IF IT’S SIN, I’M GUILTY

Noting the title of this post, you are probably wondering what the “it” is to which I am referring: it is worry. Many readers will be able to identify with me as I confess I am a worrier.

Yesterday our four year old grandson had dental surgery. We had known for several weeks that it was scheduled for today, but as the date grew closer I realized I was worrying more and more.

For the past few days I’ve been thinking about my habit of worrying. My recollection is that I have been a worrier pretty much all my life. My worries have never been debilitating, but they have had an impact on me. Many times worry has added stress to my life and eroded my joy.

In retrospect I remember my mom was a worrier. I don’t know if worry is hereditary or can be learned from a parent, but I have always been grateful for her interest and concern. I just wish she had not worried so much. However, as a worrier myself I understand.

But I’m asking myself, “Is worrying a sin?” The New Testament suggests in at least two places that it is.

One is from the Sermon on the Mount. In Matthew 6:34 Jesus concludes a section of his teaching, “Therefore do not worry about tomorrow, for tomorrow will worry about itself. Each day has enough trouble of its own.” Respected author John R.W. Stott, and one of my favorite writers, concludes from Jesus’ teaching that “worry is incompatible with Christian faith.”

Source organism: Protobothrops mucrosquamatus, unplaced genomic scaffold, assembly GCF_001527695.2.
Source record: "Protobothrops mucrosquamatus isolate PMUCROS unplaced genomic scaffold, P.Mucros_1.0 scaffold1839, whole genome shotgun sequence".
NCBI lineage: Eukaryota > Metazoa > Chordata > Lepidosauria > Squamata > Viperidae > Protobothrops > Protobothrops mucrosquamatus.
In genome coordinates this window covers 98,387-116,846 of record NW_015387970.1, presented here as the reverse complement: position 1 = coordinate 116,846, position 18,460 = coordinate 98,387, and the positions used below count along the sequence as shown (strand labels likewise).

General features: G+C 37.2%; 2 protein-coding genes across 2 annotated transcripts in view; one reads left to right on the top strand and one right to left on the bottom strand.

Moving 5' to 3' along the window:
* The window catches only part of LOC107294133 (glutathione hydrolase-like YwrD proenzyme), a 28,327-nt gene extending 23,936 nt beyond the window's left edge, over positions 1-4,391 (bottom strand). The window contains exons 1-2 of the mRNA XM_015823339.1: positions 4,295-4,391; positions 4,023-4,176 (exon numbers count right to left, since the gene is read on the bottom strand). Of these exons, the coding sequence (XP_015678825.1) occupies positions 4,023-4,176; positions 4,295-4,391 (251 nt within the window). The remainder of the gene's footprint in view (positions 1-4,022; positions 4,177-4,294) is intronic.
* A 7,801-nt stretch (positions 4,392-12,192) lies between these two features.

The second passage is from the Apostle Paul in Philippians 4:6, “Don’t worry about anything; instead, pray about everything. Tell God what you need, and thank him for all he has done” (New Living Translation). Commentator Ralph P. Martin notes, “[worry] betrays a lack of confidence in God’s protection and care for his people.”

It seems obvious from Jesus, Paul, John Stott, and Ralph Martin that worry is indeed a sin.

Possibly as an excuse for my own worry, I’m not sure all worry is sin. My worry is not due to a lack of faith and trust in God. In connection with my worry I practice what Paul instructs in Philippians 4:6 – I pray taking the things I worry about to the Lord.

I find some comfort and encouragement from what a couple of other writers say about Jesus’ teaching in the Sermon on the Mount. Commenting on Jesus’ statement, “Each day has enough trouble of its own” (Matthew 6:34), D.A. Carson notes, “It is as if Jesus recognizes that there will be some unavoidable worry today after all.” Archibald Hunter concludes, “. . . the principle is surely this, that, taking reasonable care, we are to face life with [trust], accepting each day fresh from God, and leaving the unknown future in his hands.”

My sense is that most of us need this teaching from both Jesus and Paul. I know I do. As a matter of fact, I’m a little worried about what some may think about me in light of my admission that I worry.

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GETTING IT RIGHT